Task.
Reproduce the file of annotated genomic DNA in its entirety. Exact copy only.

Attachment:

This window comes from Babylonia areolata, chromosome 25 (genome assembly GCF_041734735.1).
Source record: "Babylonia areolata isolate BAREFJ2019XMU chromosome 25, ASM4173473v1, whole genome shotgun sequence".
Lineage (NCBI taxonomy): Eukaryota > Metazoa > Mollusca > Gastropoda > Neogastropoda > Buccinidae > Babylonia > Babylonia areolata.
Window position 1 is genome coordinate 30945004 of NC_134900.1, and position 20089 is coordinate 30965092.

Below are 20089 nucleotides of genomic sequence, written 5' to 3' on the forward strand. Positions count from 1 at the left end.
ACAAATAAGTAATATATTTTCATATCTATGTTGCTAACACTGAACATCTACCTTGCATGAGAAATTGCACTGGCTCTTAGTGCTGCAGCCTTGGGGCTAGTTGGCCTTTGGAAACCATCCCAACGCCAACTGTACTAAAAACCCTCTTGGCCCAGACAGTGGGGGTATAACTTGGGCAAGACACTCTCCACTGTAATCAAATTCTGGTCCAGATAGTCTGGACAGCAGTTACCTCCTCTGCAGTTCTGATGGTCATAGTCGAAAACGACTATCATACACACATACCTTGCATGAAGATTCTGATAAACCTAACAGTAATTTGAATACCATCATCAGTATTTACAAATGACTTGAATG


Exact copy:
This window comes from Babylonia areolata, chromosome 25 (genome assembly GCF_041734735.1).
Source record: "Babylonia areolata isolate BAREFJ2019XMU chromosome 25, ASM4173473v1, whole genome shotgun sequence".
Lineage (NCBI taxonomy): Eukaryota > Metazoa > Mollusca > Gastropoda > Neogastropoda > Buccinidae > Babylonia > Babylonia areolata.
Window position 1 is genome coordinate 30945004 of NC_134900.1, and position 20089 is coordinate 30965092.

Below are 20089 nucleotides of genomic sequence, written 5' to 3' on the forward strand. Positions count from 1 at the left end.
ACAAATAAGTAATATATTTTCATATCTATGTTGCTAACACTGAACATCTACCTTGCATGAGAAATTGCACTGGCTCTTAGTGCTGCAGCCTTGGGGCTAGTTGGCCTTTGGAAACCATCCCAACGCCAACTGTACTAAAAACCCTCTTGGCCCAGACAGTGGGGGTATAACTTGGGCAAGACACTCTCCACTGTAATCAAATTCTGGTCCAGATAGTCTGGACAGCAGTTACCTCCTCTGCAGTTCTGATGGTCATAGTCGAAAACGACTATCATACACACATACCTTGCATGAAGATTCTGATAAACCTAACAGTAATTTGAATACCATCATCAGTATTTACAAATGACTTGAATG